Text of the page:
Scottsdale woman first little person to compete in figure eventPosted: Updated:
You know the saying, "Good things come in small packages."
That is definitely the case for a Scottsdale woman who's reaching new heights in the world of fitness.
"From my knowledge and Google's knowledge, I am the only female little person to ever complete in a show like this," said Amanda Loy.
Loy competed in the NPC Championship on Oct. 25 and will be in San Diego competing in the NPC Ultimate Warriors on Nov. 1.
Loy, who's 4' tall, took the stage in March in her custom bikini and heels for the NPC Natural Western USA Figure Competition at the Mesa Arts Center.
And she made a big impression on the judges - placing fourth out of nine competitors in her division and walking home with a trophy.
"My dad works on cars, and he shows his cars for people to judge and look at," said Loy prior to the competition. "So, I consider my body my vehicle that I'm showcasing and getting at detailed up for the weekend."
Since November, Loy – a 22-year-old nursing and phlebotomy student at Scottsdale Community College – has embraced a rigorous diet and training regimen.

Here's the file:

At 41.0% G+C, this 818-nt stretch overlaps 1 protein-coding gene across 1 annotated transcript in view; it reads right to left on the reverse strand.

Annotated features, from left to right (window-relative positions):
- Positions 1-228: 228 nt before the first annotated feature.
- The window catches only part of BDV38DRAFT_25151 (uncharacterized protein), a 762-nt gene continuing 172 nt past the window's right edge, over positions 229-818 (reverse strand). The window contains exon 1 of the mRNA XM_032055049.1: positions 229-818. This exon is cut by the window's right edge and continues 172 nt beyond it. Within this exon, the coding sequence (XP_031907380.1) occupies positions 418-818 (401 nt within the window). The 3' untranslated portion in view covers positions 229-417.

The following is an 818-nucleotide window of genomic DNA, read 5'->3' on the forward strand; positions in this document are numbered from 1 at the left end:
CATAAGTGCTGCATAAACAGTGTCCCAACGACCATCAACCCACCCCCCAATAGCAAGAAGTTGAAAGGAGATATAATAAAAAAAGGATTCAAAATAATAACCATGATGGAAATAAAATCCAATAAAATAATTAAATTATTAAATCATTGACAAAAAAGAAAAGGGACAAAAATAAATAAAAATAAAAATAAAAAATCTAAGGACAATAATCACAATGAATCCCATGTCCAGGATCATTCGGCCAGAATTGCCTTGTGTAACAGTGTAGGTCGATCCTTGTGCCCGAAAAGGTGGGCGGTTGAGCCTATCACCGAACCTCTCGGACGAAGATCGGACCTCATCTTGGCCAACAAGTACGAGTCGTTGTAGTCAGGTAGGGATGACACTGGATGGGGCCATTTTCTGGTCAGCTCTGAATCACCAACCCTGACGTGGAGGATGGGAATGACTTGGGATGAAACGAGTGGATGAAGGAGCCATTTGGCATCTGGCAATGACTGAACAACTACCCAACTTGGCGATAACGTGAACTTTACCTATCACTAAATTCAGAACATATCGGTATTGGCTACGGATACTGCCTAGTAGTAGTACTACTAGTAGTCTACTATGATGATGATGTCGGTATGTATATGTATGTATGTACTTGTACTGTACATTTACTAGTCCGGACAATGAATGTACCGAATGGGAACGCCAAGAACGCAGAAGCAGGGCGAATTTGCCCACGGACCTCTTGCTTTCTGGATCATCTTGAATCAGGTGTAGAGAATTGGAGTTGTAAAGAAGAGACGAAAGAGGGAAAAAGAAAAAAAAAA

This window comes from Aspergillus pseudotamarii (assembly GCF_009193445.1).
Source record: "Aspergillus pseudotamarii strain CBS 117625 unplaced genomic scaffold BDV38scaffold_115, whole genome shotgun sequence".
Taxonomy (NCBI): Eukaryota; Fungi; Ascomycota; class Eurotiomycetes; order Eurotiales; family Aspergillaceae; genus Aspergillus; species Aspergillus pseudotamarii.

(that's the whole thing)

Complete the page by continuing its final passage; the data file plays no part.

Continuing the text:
"It just feels really great to be in shape," she said.
Loy hits the gym six days a week, giving her one day of rest.
The results are big, even though Loy is actually quite small.
"I'm four feet tall; 72 pounds," she said.
Loy was born with hypochondroplasia, a type of dwarfism that gives her a proportional physique.
"It's pretty much like an average height body, shrunk down into a smaller package," she explained.
Loy's coach, Gordon Beecher of Team GB Fitness, modified her training to fit her size and structure.
"She looks incredible," he said of Loy, who he calls his tiny titan. "I'm the architect for her program. But she's the one who put in all the work."
Loy's family, friends and her coach were at the event to cheer her on.
"Amanda was definitely the fan favorite tonight," said Beecher. "When she walked onto the stage, the auditorium erupted with cheers. People chanted her name."
Loy said she hopes to inspire people of all shapes and sizes.
"It doesn't matter what you look like or who you are," she said. "If you want to be fit and be the best you can be, it just takes dedication."
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